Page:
Thirdly, and perhaps most importantly, if politicians knew that young people would be voting in large numbers at their first election they could not afford, as is often the case now, to ignore their concerns and interests in favour of those of groups who already vote in large numbers. Critics of compulsory voting often fail to acknowledge how this element of compulsion – forcing politicians to engage with voters – can help address underlying causes of political disaffection, not just their symptoms.

Fourthly, if young people from poorer backgrounds were required to vote this might encourage their non-voting parents and grandparents to exercise this democratic right, thereby closing the political inequality gap between classes as well as generations.

The objections to compulsory first-time voting are similar to those routinely launched against all forms of compulsory voting. The most politically damaging criticism is that it is undemocratic to oblige citizens to engage in political life. There are counterarguments to the position, however; civil liberties go hand in hand with civic duties, one of which is to take part in political decision-making. In fact, a strong version of the duty to vote is intimately bound up with the development of British theories of representation. Lord Bryce summarised this view succinctly when he wrote that ‘as individual liberty consists in the exemption from political control, so political liberty  consists in participation in legal control’; in other words, the protection of personal freedom is perfectly compatible with the legal obligation to take part in collective decision-making through the election of law-makers.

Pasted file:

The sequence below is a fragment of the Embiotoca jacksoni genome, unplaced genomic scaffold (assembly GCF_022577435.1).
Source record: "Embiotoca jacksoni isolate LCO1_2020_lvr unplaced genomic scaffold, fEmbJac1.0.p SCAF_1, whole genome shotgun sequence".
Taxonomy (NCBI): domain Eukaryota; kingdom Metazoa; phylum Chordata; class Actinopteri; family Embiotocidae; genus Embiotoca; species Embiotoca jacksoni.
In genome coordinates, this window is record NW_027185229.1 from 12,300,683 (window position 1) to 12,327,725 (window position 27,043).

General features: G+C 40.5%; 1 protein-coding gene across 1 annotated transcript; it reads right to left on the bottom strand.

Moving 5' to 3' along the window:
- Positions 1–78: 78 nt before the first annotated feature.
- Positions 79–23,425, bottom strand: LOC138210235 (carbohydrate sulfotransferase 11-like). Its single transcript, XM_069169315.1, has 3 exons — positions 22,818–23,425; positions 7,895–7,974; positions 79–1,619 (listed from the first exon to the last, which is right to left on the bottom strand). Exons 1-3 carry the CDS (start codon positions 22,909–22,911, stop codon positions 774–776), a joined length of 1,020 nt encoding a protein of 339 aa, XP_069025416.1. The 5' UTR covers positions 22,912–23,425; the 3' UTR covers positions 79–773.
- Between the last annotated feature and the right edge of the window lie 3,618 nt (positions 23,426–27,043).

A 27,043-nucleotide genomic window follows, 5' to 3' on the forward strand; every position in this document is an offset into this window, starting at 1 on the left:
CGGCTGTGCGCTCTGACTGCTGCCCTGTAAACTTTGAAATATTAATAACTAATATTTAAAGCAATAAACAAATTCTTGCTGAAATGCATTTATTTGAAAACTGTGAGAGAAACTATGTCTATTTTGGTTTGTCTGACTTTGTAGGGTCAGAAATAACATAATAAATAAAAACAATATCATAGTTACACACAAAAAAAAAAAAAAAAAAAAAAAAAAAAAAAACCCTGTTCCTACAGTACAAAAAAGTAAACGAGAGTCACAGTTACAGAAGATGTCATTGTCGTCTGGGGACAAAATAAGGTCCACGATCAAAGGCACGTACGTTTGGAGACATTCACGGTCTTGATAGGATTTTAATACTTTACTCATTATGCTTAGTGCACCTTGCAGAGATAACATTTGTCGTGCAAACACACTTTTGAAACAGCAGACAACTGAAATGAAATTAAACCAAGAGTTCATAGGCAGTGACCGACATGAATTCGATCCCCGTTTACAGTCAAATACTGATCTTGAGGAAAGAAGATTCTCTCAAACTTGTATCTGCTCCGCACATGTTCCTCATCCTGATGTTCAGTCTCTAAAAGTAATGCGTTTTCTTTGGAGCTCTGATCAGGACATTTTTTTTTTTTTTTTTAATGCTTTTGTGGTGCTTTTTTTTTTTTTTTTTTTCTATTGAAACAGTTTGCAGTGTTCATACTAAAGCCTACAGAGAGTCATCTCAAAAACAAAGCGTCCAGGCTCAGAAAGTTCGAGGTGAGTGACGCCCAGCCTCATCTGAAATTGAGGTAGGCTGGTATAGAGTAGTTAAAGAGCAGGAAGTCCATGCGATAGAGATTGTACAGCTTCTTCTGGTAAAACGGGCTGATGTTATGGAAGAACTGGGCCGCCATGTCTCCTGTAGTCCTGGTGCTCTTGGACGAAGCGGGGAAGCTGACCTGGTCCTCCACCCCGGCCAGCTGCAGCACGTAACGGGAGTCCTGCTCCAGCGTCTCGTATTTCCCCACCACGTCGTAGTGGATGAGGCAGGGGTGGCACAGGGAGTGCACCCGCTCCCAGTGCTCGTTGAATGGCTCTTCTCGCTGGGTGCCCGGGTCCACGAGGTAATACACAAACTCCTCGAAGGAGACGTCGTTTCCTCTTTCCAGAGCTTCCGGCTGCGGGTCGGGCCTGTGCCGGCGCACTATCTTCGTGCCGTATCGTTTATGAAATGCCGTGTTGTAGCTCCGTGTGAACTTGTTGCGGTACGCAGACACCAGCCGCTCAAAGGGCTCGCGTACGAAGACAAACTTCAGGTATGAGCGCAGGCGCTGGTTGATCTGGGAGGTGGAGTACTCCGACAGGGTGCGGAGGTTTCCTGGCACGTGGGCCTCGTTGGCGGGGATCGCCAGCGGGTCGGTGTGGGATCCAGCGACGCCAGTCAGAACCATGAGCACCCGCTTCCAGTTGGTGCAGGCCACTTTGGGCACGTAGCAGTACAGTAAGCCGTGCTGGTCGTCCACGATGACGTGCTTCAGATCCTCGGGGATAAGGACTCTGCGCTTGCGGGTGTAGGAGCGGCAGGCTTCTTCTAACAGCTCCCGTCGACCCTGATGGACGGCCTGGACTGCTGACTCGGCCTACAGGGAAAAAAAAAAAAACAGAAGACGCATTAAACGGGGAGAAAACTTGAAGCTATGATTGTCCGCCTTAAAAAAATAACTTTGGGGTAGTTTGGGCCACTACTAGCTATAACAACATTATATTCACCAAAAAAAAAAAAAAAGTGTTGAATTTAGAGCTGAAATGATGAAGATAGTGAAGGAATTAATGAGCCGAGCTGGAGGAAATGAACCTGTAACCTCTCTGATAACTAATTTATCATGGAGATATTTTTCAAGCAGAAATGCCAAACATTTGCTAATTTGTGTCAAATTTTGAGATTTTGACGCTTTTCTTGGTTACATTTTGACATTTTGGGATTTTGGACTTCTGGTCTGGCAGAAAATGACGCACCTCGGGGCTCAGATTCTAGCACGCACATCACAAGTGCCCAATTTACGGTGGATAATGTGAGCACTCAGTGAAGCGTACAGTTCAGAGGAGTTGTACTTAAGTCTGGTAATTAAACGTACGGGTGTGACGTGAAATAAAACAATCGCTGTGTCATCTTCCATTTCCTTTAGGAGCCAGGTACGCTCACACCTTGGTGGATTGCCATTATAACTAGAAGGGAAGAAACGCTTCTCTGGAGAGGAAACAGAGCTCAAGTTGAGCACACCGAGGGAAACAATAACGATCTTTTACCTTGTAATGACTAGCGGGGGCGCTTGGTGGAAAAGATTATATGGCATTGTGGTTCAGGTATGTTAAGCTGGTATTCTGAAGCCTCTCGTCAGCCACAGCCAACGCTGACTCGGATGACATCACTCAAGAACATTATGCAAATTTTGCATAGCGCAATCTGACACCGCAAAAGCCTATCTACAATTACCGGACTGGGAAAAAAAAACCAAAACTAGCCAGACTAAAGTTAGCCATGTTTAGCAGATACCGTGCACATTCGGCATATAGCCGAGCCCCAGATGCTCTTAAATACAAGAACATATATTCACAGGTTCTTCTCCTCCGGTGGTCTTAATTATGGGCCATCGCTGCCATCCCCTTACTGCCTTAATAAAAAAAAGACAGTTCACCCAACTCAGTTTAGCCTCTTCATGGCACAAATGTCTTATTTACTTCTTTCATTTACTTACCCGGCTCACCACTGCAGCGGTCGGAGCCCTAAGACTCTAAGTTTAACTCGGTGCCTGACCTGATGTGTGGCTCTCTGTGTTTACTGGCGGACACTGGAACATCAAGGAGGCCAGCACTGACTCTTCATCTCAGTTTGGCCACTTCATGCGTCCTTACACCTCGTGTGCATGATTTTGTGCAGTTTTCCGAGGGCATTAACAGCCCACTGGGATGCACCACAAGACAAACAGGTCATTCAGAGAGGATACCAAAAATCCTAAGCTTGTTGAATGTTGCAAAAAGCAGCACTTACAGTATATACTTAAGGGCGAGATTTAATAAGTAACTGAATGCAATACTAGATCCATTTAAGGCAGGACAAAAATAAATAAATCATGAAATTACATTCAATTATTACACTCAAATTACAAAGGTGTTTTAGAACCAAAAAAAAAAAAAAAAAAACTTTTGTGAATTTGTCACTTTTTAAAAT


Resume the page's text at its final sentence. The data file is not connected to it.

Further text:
There are already many aspects of our lives that include an element of compulsion, from receiving education to annual MOTs to jury service to completion of the census. Electoral registration is effectively compulsory: under the current rules, all those resident in the UK are obliged to provide Electoral Registration Officers (EROs) with the information they are asked for, or face a £1,000 fine. Young people are required by the law to attend school.  Adding just one more small task to this list would not represent an undue burden, and it could well help to reinvigorate democracy. And let’s remember too that there would be a ‘none of the above’ option; no first-time elector would be obliged to vote for any particular candidate or party.

Another complaint levelled at compulsory voting is that while it might improve participation rates it does not improve the quality of democratic participation. Those forced to vote will not do so in a meaningful way. This is a serious point, but the claim seems overstated: in Australia, for instance, so-called ‘donkey votes’ – a form of spoilt ballot – accounts for well under 5 per cent of total votes cast. Additionally, states with compulsory voting tend to have higher levels of satisfaction with democracy. However, we fully appreciate that compulsory voting is not a silver bullet for ending political disaffection, the root causes of which are deep and complex. For these reasons we believe that first-time compulsory voting is best combined with other reforms designed to overcome the barriers to participation (see the example of schools above). Indeed it might strengthen the impact of other reforms.  An obvious example here is the call to lower the voting age to 16. There are strong normative reasons for votes at 16 but the evidence is mixed in terms of the potential impact such a move would have on participation rates. Combining the two policies would guarantee that reducing the voting age would not deepen levels of political inequality.